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Extending SAP Data Intelligence Part 2: Packaging, deploying and running solution containing custom application

Introduction

This post documents the hands-on technical steps I followed during my journey of exploring extensibility of SAP Data Intelligence and is a continuation of my post titled “Extending SAP Data Intelligence Part 1: Configuring a Custom Solution for TensorBoard”. In the first post, I described how to develop the application descriptor and solution manifest file required to create a custom solution. As with the first post, take this as the result of personal experience and not as a “best practice” guide.

Prerequisites

  • Access to an SAP Data Intelligence instance.
    • SAP Data Intelligence (cloud edition) Version: 2006.1.8 was used in this post.
  • You will need to have admin permissions on the SAP DI tenant to install the application and create custom policies.
  • To use Jupyter Notebooks you will need a user that has access to ML Scenario Manager and TensorBoard App

Overview

In this post, I will go through the steps of packaging, deploying a custom solution for SAP Data Intelligence. I also included animated GIFs that I created to visually explain where to go if you are not familiar with the UI.

At the time writing the post I noticed that it was a bit too lengthy to pack into a single post. For that reason, I split it into 2 separate posts to show what I did for my colleagues:

The environment to TensorBoard consists of the following systems and tools:

  • SAP Data Intelligence
    • ML Scenario Manager
    • TensorBoard
    • Tensorflow installed in Jupyter Lab

Create a deployable Solution

  1. Create the Solution directory structure:
    user@home ~ % mkdir -p custom_tensorboard_solution/content/vsystem/{apps,icons}
  2. Create manifest.json:
    user@home ~ % cd custom_tensorboard_solution
    user@home ~ % cat << EOF > manifest.json
    {
        "name": "tensorboard-app",
        "version": "0.0.2",
        "format": "2",
        "dependencies": []
    }
    EOF
    
  3. Create blank application descriptor and copy/paste descriptor from the previous article or download from a GitHub Gist link:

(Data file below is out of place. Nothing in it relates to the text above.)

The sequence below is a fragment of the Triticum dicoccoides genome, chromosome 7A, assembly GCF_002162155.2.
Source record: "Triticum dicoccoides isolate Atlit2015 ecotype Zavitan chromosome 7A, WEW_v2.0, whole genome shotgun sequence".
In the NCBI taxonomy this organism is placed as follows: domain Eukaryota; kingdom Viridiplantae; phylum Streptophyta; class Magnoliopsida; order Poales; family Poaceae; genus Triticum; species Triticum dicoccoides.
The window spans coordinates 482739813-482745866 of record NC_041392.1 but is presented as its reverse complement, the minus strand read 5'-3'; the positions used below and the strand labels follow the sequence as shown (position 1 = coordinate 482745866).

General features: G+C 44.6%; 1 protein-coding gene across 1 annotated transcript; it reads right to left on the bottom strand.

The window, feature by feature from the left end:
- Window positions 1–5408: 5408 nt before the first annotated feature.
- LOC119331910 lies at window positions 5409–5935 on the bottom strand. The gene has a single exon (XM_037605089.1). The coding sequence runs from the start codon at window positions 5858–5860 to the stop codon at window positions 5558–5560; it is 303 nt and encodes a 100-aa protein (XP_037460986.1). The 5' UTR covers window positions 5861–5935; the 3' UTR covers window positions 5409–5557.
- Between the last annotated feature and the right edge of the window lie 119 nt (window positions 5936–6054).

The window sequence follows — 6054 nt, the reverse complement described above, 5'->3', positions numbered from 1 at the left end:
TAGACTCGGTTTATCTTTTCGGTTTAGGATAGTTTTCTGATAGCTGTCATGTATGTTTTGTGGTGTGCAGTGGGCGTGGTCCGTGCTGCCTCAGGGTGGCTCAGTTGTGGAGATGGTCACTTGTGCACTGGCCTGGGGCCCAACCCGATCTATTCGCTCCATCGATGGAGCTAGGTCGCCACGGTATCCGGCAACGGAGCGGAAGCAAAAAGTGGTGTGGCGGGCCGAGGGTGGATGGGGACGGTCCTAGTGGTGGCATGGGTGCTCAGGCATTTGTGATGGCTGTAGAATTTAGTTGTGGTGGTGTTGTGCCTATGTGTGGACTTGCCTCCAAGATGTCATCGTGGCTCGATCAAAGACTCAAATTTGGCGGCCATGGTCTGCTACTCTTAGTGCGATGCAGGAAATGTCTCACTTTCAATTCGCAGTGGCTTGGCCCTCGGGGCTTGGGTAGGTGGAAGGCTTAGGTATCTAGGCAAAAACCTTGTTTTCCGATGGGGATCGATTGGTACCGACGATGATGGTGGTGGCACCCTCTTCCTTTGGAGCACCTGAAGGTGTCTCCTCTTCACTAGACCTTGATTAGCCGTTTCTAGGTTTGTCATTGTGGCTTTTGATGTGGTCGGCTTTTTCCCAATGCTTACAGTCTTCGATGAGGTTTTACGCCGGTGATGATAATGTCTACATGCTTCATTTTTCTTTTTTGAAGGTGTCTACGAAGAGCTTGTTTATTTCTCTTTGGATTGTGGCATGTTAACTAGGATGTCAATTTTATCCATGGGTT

user@home ~ % touch content/vsystem/apps/tensorboard-app.json
  4. Get an icon for the project:
    user@home ~ % curl https://tensorboard.dev/static/tb_sharing_2.png -o \
      content/vsystem/icons/TensorBoard.png
  5. Display solution structure:
    user@home ~ % tree .                                                      
    .
    ├── content
    │   └── vsystem
    │       ├── apps
    │       │   └── tensorboard-app.json
    │       └── icons
    │           └── TensorBoard.png
    └── manifest.json
    
    4 directories, 3 files
  6. Create a solution package
    user@home ~ % zip -r tensorboard-app.zip manifest.json content/

    Alternatively, if you have the System Management Command-Line Client (vctl) installed then the packaging can be done as follows:

    user@home ~ % vctl solution bundle custom_tensorboard_solution/

Deploy Custom Solution

  1. Find the Solution package tensorboard-app.zip created in the previous step.
  2. Add the Solution to your tenant as described in the official Manage Strategies documentation. The steps are:
    1. Log in as tenant administrator on your SAP Data Intelligence tenant.
      Log%20in%20as%20tenant%20admin
    2. Open the System Management application.
    3. Go to Tenant, select Solutions, and click +.
    4. Choose the tensorboard-app.zip file in the file dialog and confirm.
    5. Go to the Strategies section and click Edit Pencil.
      Add the newly added tensorboard-app to the strategy and click save.
      NOTE: In case you are not able to edit the strategy (edit button does not exist) you need to login to the SAP Data Intelligence system tenant and assign the solution to the strategy there.
      Add%20Solution%20via%20System%20Manager
    6. The TensorBoard application will now show up in the launchpad of all users who have rights to start any application.

Create custom policies

  1. Create the policies and user in your tenant as described in the official Manage Policies and Manage Users documentation. The steps to do this are: